Sometimes there is confusion regarding an arraignment or an indictment because in both instances, the alleged suspect is informed of charges to be brought against them. An arraignment, however, is different from an indictment. While an arraignment is an opportunity for a defendant to hear the charges against them and enter a plea, an indictment is a legal document formally charging a defendant with a crime and is usually only used in felony cases.
A defendant can be charged by law enforcement authorities or by an indictment issued by a legal authority, such as a prosecutor. Once a defendant has been charged, their case proceeds to an arraignment hearing.
To note, in some states, a grand jury must issue an indictment. A grand jury is a group of impartial, randomly selected citizens who hear from the prosecution and witnesses. Then, they decide whether sufficient evidence exists for the defendant to be charged.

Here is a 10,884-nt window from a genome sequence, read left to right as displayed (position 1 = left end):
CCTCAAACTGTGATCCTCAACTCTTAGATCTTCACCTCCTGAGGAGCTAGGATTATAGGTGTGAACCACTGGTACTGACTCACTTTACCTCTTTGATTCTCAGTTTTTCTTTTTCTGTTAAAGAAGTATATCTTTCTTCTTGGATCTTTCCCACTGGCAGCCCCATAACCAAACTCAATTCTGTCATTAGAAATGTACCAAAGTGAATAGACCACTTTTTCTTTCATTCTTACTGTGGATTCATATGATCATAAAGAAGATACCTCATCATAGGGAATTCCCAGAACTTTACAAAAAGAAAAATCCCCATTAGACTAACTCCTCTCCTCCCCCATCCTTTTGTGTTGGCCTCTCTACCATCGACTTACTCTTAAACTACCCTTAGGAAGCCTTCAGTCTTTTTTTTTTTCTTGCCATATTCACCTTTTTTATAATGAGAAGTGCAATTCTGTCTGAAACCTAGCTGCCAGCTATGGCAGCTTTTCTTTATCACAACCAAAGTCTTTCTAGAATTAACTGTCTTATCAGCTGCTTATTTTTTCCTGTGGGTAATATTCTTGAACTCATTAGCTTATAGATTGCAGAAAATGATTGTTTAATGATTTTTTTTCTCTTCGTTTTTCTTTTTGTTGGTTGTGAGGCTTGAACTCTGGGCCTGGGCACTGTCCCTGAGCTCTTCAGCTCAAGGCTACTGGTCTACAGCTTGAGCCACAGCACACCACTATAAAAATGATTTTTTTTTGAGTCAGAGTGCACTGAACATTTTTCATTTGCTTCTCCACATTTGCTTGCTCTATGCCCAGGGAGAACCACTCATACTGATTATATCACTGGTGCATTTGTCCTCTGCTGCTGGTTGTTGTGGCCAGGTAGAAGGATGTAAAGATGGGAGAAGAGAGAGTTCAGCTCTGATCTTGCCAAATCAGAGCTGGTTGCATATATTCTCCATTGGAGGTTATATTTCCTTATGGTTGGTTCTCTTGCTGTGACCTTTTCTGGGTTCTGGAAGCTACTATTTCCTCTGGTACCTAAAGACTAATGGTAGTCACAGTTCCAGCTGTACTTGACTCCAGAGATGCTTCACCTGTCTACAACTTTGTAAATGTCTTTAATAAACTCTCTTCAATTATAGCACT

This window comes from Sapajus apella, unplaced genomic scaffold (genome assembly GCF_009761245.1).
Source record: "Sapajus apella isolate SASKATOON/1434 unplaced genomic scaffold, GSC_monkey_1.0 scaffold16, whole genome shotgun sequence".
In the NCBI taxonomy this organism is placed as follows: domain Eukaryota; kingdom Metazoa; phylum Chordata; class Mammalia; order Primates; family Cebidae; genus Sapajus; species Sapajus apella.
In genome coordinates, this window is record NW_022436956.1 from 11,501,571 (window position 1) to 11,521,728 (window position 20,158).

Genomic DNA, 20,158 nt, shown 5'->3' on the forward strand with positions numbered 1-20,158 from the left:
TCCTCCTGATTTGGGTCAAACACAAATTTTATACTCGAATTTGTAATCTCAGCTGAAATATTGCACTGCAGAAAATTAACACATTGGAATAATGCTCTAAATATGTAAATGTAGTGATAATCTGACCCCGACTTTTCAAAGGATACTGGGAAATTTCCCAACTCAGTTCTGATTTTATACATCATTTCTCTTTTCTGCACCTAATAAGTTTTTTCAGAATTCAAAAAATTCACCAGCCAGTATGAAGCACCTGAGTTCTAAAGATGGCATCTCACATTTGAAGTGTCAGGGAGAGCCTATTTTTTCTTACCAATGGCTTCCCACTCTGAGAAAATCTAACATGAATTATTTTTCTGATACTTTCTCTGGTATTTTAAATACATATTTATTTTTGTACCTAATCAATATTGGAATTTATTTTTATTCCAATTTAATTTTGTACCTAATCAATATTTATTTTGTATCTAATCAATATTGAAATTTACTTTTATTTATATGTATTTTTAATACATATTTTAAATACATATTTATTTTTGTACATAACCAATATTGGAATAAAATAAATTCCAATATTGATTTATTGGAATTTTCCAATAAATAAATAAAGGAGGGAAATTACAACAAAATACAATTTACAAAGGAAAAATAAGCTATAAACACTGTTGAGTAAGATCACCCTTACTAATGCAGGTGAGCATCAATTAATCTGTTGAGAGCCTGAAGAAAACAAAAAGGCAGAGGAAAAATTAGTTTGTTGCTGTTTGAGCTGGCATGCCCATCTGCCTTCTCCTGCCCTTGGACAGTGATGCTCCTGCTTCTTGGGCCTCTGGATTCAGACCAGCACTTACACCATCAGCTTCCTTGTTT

Understanding Pleas at an Arraignment in New Jersey
When a judge asks a defendant how they plead to a charge during an arraignment hearing, a defendant can enter a plea of guilty, not guilty, or no contest.
- A guilty plea indicates the defendant accepts the charges and allegations. By entering a guilty plea, the matter will proceed to sentence either immediately after the arraignment or at a later date.
- A not-guilty plea indicates the defendant is contesting the allegations and the matter will proceed to the next step, which is usually a preliminary hearing. Pleading not guilty is advised because it offers you the only opportunity you will have to either (1) negotiate a plea deal; or (2) fight the charges against you. Remember: the State of New Jersey must prove beyond a reasonable doubt that you are guilty, and that is a high bar to achieve. Our criminal defense attorney in Middlesex, Monmouth, and Mercer County will fight for you, and if a plea deal is in your best interest, we make sure the terms favor you and not the state.
- A no-contest plea indicates the defendant is accepting a conviction for the charge but not admitting guilt. Like a guilty plea, the matter will proceed to sentence either immediately after arraignment or at a later date.
Will I Be Released or Taken into Custody?
The judge decides whether a defendant is released on their own recognizance, is released after granting bail, or is taken into custody.
To be released on your own recognizance, the following two factors must exist:
- The charge is less serious; and
- You pose no risk to others.